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Chevron’s global victims confront CEO

June 9, 2011

Meeting to highlight company’s successes turned into forum on abuses: Oil giant withers under criticism from communities suffering human rights and environmental harms

by Antonia Juhasz

San Ramon, Calif. – At Chevron’s annual shareholder meeting May 25, 22 indigenous, First Nation and other impacted community members and supporters who had traveled to the company’s headquarters from locations around the globe and across the state confronted CEO John Watson with the brutal human and environmental abuses caused by the oil giant’s operations.

At this year’s annual shareholder meeting, Chevron brass had to listen to representatives of the many peoples whose lands and lives the oil giant has exploited, poisoned and destroyed. They came from all over the world to speak outside Chevron’s San Ramon headquarters, and then, armed with shares and proxies, they walked inside and debated the CEO. Emem Okun – at the mic – came from the Niger Delta to tell of decades of toxic flaring and oil contamination ruining once rich farming and fishing. In the delta, despite the people’s heroic resistance, oil means not wealth but poverty, sickness and death. – Photo: Tonya Hennessey
Watson struggled to defend his company’s record in the face of the devastating criticism from institutional investors, shareholders and impacted community members and was instead forced to turn multiple times to pre-packed video and slideshows prepared prior to the meeting.

Outside the meeting, 150 supporters rallied in a colorful and creative protest against the company’s operations around the world and across their home state.

Community leaders from Angola, Ecuador, Nigeria, Indonesia, the tarsands of Canada, Alaska, Texas and Richmond, Calif., and those representing communities in China, Australia, the Philippines, Kazakhstan and more attended the meeting as share- and proxy-holders providing first-hand descriptions of their lives and environment in and around Chevron’s operations.

While Watson tried to highlight the company’s human rights, environmental and economic successes, when the microphones were opened to shareholders, those successes quickly turned to failures. Half the meeting became a referendum on the company’s disastrous track record of supporting brutal dictators in Burma, decimating local livelihoods though its offshore operations in Alaska and Angola, and causing mass pollution and destruction of human health in locations as diverse as Ecuador, Richmond, Kazakhstan, Indonesia and Nigeria.

Emem Okon of the Kebetkache Women Development and Resource Centre, who had come from Nigeria’s Niger Delta, challenged Watson’s assertions that the company had improved its record on flaring.

“I am here to represent the women of the Niger Delta who live in communities near gas flares and who suffer health issues of infertility, early menopause, miscarriages, cancer, rashes – women who fish in waters polluted by Chevron.” Ms. Okon asked CEO Watson, “When will Chevron stop environmental violence against women? When will Chevron stop the toxic flares in the Niger Delta? When will Chevron management meet with the women of the Niger Delta and our international allies?”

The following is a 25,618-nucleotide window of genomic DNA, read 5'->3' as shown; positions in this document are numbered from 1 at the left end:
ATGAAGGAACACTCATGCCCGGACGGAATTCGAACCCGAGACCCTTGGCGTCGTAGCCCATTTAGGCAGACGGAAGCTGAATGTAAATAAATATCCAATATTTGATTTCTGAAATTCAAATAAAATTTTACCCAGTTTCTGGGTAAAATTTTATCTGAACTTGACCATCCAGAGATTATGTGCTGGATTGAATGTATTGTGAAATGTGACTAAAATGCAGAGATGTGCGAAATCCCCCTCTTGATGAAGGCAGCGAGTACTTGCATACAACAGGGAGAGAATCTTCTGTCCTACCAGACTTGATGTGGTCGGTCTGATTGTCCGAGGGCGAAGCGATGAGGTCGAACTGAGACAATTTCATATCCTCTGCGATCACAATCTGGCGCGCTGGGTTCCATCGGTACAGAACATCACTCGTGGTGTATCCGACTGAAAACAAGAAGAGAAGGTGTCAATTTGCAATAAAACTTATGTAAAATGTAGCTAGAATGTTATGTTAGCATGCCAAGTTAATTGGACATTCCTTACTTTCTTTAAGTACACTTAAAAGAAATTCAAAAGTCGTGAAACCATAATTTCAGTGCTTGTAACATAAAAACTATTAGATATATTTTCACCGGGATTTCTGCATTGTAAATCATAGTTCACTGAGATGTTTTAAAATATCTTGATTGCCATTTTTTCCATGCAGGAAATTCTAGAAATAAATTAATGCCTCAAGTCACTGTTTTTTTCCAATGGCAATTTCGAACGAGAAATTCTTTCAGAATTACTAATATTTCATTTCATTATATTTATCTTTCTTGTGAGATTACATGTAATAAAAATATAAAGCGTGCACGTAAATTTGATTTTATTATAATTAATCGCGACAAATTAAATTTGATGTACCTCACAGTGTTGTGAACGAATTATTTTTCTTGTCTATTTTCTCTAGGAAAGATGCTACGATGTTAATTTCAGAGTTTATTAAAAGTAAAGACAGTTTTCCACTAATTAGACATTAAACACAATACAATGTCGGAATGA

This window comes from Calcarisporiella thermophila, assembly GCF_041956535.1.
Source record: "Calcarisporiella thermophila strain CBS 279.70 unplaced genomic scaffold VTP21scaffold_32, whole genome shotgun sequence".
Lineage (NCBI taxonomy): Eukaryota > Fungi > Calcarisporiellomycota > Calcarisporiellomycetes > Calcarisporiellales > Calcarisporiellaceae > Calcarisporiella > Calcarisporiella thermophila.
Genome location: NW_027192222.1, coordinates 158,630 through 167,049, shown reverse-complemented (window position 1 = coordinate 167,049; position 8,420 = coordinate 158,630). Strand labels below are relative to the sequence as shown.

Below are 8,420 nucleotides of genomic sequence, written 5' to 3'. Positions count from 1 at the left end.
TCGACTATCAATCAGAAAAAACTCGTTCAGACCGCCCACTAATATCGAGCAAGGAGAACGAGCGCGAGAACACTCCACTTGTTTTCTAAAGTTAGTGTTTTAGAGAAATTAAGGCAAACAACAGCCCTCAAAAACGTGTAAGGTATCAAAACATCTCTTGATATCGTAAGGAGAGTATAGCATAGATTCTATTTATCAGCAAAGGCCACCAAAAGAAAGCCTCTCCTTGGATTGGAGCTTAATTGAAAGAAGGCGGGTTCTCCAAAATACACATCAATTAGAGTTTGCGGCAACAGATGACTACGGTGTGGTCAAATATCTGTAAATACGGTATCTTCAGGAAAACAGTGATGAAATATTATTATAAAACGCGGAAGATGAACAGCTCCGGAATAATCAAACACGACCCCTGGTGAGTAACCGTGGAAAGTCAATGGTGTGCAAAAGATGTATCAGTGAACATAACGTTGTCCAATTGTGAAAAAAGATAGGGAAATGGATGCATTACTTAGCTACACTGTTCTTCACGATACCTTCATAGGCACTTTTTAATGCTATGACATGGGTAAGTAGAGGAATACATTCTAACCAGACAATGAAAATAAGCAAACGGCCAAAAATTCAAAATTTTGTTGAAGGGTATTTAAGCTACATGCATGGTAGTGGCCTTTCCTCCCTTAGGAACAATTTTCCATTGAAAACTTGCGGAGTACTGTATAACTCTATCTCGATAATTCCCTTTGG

Thomas Evans of the Nanwalek Tribe spoke in response to Chevron’s claims about the health and safety of its offshore operations. Evans spoke of the harmful impacts from the toxic discharge of produced waste from Chevron’s offshore drilling rig on his community and environment in Cook Inlet, Alaska. Mr. Evans said he will return to Alaska and report to his tribe that Chevron CEO Watson “does not care about our subsistence way of life and is totally disrespectful of our culture and of all the people dying of cancers.”

Gitz Crazyboy (Ryan) Deranger of the First Nation Dene/Pikini (Blackfoot) people came to the meeting from Alberta, Canada, where Chevron is partner in extensive tarsands operations. “Chevron’s pollution is killing our way of life. Our moose and caribou are dying. Our fish are dying. Chevron is destroying our culture. Chevron is committing cultural genocide.”

Elias Isaac of the Open Society Institute traveled from Angola to attend the meeting and directly challenge Watson’s assertion that Chevron is supporting human rights and local economies in Angola. “Chevron’s understanding and definition of human rights is completely distorted. Their approach is to respond with charity work, but this does not address the long-term sustainable economic and social challenges facing the local fishing communities of Cabinda Province.”

Each speaker carried a copy of the “True Cost of Chevron: An Alternative Annual Report,” on which all had worked. They provided the report to eager shareholders, but when Richmond resident Rev. Kenneth Davis attempted to hand the report to Watson, he was stopped by private security guards. Watson threatened to stop the entire meeting if the Reverend insisted on handing the report directly to him.

At the meeting’s conclusion, the community leaders exited to a cheering and supportive crowd. They called the meeting a success and vowed to return again next year.

Antonia Juhasz, director of The Energy Program at Global Exchange in San Francisco and author of the acclaimed “BLACK TIDE: the Devastating Impact of the Gulf Oil Spill” (Wiley, April 2011), can be reached at antoniajuhasz@gmail.com or Twitter.com/AntoniaJuhasz. To learn more, visit TrueCostofChevron.com.

 

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